|More than 16,000 students filled Honda Center for the event.
By Matt Vevoda
With the shrieks of more than 16,000 elementary school students cheering on their every move, the Ducks’ Tuesday practice at Honda Center was anything but ordinary.
As part of the seventh annual First Flight Field Trip, students and teachers from more than 115 schools throughout Orange, Riverside, San Bernardino, and Los Angeles Counties in grades K-8 got a chance to watch the Ducks practice while convening at the arena for an interactive learning program.
|Each student was given a workbook, which they filled in during the event. |
The Ducks invited Southern California schools to participate in the First Flight event at no cost to the schools or students. During scheduled breaks, players on the ice will interact with the students and reveal answers to the questions in their First Flight workbooks, provided to each student one month before arriving at Honda Center. Exhibits enabling students to get a closer look at the elements of math in the sport of hockey will be on display before the on-ice program.
“It’s always a responsibility as an organization and as a hockey club to reach out to our young fans,” Ducks head coach Randy Carlyle said. “It’s an opportunity for some kids to get a morning to come and watch the Ducks practice. It’s not only hockey but education. You can’t lose at these events.”
| “It’s pretty crazy to see 16,000 kids all jammed into one arena,” Ryan Getzlaf said. “It’s a different kind of loud too. They’re all screaming and yelling and just having fun. It’s fun for us as well as for the kids.” |
While silence normally fills empty stands at Honda Center during a routine team practice, the buzz emanating from students in the seats Tuesday in support of the Ducks was often louder than at games.
“It’s pretty crazy to see 16,000 kids all jammed into one arena,” Ryan Getzlaf said. “It’s a different kind of loud too. They’re all screaming and yelling and just having fun. It’s fun for us as well as for the kids.”
Added George Parros, “It’s a fever pitch out there. I think it’s at that point where it just can’t get anymore louder. It’s pretty ridiculous out there. I’ve never heard the building get louder than these guys.”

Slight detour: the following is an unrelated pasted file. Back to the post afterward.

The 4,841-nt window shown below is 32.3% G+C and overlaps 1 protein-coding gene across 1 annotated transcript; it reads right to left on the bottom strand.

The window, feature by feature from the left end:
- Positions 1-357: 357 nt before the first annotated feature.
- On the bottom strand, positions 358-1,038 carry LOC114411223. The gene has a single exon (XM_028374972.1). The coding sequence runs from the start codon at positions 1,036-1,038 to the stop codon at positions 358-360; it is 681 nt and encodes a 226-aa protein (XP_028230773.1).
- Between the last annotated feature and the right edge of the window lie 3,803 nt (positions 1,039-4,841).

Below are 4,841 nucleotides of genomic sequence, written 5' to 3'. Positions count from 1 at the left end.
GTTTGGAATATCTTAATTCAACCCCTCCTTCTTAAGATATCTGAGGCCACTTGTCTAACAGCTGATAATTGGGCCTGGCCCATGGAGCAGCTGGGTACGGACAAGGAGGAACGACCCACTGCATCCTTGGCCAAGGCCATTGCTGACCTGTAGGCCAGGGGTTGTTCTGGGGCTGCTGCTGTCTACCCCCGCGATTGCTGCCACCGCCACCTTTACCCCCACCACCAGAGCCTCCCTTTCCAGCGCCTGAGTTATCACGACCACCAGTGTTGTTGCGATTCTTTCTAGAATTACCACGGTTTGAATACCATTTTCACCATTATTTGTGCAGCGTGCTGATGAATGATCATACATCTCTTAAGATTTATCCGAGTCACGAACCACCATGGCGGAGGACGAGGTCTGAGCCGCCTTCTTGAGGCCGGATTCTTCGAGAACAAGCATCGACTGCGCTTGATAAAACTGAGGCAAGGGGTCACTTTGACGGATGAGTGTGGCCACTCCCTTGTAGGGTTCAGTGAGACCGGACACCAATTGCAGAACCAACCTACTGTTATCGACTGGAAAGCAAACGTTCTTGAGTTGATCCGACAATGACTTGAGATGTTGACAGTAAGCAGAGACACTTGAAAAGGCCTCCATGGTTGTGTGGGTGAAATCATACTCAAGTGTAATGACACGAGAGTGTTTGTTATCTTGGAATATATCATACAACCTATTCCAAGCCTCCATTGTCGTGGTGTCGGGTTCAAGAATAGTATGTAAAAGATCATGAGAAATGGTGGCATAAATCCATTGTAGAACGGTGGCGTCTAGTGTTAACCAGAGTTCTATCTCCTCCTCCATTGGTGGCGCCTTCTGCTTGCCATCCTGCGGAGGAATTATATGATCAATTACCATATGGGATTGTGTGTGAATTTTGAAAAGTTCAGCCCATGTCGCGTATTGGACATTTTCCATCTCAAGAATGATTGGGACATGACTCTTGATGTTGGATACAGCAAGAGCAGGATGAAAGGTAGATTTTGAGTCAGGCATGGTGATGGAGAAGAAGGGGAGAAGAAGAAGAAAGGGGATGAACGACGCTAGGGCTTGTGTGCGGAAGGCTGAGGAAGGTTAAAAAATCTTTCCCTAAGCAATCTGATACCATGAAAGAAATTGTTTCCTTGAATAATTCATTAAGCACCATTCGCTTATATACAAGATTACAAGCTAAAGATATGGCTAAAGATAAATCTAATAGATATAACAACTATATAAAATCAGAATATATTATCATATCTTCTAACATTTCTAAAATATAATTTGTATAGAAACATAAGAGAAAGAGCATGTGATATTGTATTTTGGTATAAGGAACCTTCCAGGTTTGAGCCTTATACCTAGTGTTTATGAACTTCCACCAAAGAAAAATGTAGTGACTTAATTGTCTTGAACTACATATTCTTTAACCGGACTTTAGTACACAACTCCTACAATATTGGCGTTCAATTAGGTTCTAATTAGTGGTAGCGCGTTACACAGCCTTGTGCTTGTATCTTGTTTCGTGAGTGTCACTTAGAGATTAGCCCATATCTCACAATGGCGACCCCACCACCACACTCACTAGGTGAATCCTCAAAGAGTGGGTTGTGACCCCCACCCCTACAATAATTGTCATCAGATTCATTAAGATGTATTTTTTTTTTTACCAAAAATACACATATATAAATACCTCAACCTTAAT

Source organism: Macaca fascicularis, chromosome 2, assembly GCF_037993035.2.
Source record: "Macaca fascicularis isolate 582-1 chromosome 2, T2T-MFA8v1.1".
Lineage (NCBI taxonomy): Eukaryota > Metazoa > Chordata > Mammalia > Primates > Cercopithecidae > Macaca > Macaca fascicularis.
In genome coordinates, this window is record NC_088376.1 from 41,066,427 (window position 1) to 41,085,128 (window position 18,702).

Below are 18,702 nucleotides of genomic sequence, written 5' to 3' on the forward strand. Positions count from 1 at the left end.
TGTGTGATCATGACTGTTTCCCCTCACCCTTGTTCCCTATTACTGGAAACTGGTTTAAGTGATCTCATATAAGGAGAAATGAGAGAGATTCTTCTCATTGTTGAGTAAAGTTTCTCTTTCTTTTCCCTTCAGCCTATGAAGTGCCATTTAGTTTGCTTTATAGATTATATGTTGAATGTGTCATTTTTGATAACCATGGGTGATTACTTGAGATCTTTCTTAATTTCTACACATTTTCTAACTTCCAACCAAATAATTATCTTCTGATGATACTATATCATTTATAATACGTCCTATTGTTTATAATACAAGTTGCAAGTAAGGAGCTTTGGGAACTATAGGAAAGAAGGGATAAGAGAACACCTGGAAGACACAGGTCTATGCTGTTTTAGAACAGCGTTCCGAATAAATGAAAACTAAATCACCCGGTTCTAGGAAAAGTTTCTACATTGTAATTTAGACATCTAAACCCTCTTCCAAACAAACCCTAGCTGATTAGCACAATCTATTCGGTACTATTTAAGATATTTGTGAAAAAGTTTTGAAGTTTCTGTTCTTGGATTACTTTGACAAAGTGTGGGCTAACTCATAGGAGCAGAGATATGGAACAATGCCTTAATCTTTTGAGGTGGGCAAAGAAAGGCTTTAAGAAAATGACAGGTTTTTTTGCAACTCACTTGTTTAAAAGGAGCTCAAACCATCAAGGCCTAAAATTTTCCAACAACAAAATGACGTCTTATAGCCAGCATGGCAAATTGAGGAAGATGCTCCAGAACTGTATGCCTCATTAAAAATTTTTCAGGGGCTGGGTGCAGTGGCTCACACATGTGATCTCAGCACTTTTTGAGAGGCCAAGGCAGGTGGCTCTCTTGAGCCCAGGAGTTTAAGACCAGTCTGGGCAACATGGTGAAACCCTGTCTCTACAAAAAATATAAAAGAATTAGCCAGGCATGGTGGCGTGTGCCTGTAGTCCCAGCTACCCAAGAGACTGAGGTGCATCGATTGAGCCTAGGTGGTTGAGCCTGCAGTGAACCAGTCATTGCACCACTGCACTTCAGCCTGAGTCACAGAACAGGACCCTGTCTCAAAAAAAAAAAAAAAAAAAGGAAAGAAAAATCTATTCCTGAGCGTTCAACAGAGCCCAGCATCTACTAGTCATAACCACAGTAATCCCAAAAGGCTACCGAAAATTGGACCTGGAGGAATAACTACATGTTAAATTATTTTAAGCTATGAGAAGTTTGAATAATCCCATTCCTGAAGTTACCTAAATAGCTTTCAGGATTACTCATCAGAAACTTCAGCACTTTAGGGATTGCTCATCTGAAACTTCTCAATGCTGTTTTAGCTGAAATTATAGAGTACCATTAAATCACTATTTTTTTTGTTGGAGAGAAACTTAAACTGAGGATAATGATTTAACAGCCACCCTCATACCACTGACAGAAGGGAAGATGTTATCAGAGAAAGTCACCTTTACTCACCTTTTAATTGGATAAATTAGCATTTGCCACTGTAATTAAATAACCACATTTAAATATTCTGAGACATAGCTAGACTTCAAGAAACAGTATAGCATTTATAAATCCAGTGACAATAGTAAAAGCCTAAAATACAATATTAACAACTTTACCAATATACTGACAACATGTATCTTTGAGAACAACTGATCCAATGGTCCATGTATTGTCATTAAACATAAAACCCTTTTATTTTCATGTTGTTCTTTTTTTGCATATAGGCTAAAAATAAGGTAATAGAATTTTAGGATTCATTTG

After the students were done cheering on the Ducks during their 45-minute practice, the team changed out of their practice jerseys and into their game jerseys to participate in a skills competition. Following a similar format to that of the NHL’s All-Star Weekend, the Ducks (split between two teams – one wearing black home jerseys and the other wearing white road jerseys) tested their abilities in four different events.
|Rob Niedermayer was among the four Ducks to compete in the Shooting Accuracy competition. |
Defensemen Chris Pronger and Francois Beauchemin of the black team started off the competition by splitting the honors in the Hardest Shot event as each registered shots as 92 miles per hour.
Travis Moen, also of the black team, followed with a win in the Fastest Skater event, as the checking forward raced from the extended goal line to the red line in 5.01 seconds.
While Rob Niedermayer (white team), Scott Niedermayer (black) and Teemu Selanne (white) each hit all four targets in the time allotted in the Shooting Accuracy event, it was the Finnish Flash who did so in the least amount of shots, doing so in five chances.
“It’s always fun to go out there and showcase your skills and have a little fun during practice,” said Parros, who hit three targets during eight chances in the Shooting Accuracy event. “It’s fun to entertain, especially kids, a lot of who play hockey around here. Hockey’s becoming more important around Southern California. It’s really fun to see them get excited about it.”
|Chris Kunitz had one of the more impressive moves in the Breakaway Challenge. |
Judged by a panel of five guests including Television Color Analyst Brian Hayward, the Breakaway Challenge concluded the competition. Tying for the top score (39) in the event were Regina, Saskatchewan natives and members of the black team Getzlaf and Chris Kunitz. In winning the event for the black team, Kunitz had one of the most impressive moves, skating toward the net while flip-flopping the puck atop his stick about chest high, before spinning and taking a shot that unfortunately missed the net. Later Getzlaf picked the puck up behind the net, came around the post and stuffed it in there for his high score.
“I think it’s grown every year, so it’s great,” said Getzlaf of the First Flight Field Trip, which sold out for the first time this year. “I’m happy I’ve been able to be part of the last few.”